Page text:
The toughest part about creating something you care about, is that—at the beginning—almost no one else cares about it.
You put in the work. You believe in what you’re doing. You’re convinced others will benefit from what you’ve made. But no one even knows its there.
The difficult truth is that doing the work is just the beginning. Getting someone to use (watch, listen to, read, taste) what you made, is quite another.
People who make stuff enjoy making stuff—not promoting it. So, this is the moment when most dreams die.
They die, because of the monster.
The monster stirs when you’re uncomfortable. It knows you’re vulnerable. You just need a push or two.
So, it circles.
It says that if your idea were any good, someone else would have done it, already. You gulp, fearing its true. But you shake off the feeling.
It tells you that if you were on the right path, people would just use what you made. You wouldn’t need to promote it so hard. (And you look pathetic when you’re begging the way you are.) This one’s harder to hear. Maybe it’s right.
It tempts you to return to the safety of a normal job. It whispers about the assuredness of a regular paycheck. It reminds you of the comfort of a life that needn’t be explained—and that comes with fewer sacrifices.
It knows you want to retreat and tend to your wounds. The world was against you from the beginning. You were never meant to succeed.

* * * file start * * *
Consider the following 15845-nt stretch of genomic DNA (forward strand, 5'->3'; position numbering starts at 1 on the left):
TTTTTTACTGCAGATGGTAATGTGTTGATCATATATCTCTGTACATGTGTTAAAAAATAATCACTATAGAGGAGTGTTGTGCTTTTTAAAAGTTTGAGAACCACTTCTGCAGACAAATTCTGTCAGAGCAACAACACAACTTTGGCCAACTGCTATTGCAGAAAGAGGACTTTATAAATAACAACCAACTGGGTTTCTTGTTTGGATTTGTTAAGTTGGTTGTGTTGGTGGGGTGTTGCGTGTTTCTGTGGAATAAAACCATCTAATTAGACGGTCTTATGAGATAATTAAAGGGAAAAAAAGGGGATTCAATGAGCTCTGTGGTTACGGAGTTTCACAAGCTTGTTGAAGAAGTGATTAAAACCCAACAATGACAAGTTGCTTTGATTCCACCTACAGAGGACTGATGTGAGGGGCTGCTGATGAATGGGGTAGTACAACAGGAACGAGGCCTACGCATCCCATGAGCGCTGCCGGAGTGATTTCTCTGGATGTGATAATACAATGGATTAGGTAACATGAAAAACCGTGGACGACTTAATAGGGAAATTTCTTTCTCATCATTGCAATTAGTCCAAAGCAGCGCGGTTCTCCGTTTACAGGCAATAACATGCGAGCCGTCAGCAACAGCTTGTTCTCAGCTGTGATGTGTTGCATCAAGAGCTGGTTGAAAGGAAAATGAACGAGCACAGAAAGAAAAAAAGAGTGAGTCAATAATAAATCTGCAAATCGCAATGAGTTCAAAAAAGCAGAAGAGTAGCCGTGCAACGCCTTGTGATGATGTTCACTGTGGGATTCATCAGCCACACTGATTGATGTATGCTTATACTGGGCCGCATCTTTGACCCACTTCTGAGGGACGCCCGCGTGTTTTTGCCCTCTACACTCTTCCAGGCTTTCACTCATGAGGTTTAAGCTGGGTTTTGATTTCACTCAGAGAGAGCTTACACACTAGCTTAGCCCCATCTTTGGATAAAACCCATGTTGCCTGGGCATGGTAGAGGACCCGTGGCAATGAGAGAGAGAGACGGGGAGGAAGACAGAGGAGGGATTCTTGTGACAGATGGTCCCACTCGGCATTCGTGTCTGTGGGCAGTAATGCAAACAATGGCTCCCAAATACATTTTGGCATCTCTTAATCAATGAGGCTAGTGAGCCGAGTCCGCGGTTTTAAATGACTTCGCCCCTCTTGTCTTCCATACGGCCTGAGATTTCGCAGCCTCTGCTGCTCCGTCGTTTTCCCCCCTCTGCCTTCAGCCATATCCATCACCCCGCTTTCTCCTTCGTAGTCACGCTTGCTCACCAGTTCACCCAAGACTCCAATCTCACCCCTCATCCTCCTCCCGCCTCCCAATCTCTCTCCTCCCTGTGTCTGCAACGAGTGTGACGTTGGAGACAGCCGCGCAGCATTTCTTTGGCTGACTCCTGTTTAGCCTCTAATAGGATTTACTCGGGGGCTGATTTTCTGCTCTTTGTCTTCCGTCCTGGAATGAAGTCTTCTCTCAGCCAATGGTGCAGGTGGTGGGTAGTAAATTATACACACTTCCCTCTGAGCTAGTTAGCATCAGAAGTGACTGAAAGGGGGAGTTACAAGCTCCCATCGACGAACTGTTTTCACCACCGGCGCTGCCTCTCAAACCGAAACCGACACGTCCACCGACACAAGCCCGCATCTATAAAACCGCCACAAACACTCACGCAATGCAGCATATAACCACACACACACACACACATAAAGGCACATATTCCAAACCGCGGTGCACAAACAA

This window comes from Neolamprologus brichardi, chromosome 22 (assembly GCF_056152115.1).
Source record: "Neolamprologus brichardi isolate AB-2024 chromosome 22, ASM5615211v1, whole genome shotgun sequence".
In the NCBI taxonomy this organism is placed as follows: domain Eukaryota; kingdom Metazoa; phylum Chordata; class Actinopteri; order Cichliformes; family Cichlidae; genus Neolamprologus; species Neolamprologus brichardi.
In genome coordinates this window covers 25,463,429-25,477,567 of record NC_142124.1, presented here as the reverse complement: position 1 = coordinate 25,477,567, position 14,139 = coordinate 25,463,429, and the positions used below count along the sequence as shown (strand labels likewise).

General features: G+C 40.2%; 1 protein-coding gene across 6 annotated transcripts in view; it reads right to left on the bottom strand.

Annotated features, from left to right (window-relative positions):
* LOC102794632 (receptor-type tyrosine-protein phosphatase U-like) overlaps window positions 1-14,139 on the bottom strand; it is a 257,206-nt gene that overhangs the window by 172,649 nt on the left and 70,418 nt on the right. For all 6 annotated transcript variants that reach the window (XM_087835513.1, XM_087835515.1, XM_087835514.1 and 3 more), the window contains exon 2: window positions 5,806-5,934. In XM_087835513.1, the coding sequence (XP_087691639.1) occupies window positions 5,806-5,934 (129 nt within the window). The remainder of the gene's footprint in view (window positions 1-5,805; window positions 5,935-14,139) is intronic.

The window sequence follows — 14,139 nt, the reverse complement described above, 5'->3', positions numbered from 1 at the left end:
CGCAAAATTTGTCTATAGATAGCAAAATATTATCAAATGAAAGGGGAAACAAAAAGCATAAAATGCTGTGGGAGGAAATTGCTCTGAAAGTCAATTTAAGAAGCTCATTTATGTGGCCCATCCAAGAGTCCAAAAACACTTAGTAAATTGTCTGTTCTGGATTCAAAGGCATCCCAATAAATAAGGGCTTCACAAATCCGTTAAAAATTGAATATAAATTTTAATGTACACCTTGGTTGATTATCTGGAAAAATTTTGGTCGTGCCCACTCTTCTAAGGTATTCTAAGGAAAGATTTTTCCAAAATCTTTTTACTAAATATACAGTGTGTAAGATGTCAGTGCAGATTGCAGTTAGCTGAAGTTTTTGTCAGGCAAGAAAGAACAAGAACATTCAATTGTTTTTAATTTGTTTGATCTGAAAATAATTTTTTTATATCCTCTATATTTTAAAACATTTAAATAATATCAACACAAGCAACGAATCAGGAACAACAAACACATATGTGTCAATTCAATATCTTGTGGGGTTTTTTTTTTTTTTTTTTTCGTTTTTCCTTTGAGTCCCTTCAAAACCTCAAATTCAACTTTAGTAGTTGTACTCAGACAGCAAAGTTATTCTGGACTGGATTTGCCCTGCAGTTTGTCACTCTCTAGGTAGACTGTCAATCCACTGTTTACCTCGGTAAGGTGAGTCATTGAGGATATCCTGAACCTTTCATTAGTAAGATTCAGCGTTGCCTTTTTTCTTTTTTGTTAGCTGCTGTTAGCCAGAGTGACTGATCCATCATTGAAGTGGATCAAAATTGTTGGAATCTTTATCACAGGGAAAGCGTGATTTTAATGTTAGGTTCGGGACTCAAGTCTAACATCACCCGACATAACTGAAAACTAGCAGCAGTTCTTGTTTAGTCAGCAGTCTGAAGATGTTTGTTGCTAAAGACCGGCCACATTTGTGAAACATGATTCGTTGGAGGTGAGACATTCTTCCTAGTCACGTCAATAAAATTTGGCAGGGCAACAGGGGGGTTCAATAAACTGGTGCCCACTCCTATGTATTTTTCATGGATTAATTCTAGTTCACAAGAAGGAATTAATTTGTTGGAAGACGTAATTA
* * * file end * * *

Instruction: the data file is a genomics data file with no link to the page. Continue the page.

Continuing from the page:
As you entertain these thoughts, it grows. As you wonder if you’ll ever amount to anything, it gets stronger.
And this is when you remember another monster. It hid beneath your bed, when you were a child. This monster is just the same—a figment of your imagination. It’s only real because you let it be.
You can feed it with your doubts and fears—giving it power. Or, you can starve it. You do this by ignoring the monster, and getting back to work.
This isn’t easy. (If it were, others would more often do the same.) Nope, this is when you prove yourself. You’ll painstakingly improve your thing. You’ll fight for introductions. You’ll send emails you’d rather not. You’ll hammer at this challenge, long after others would have given in.
You have many miles of hard road ahead. It’ll be lonely at times. But, it’s your road, and what you’re doing is worth the work.
Do you feel stuck? Hit me up on Officehours if you need a few words of encouragement, or a little advice.
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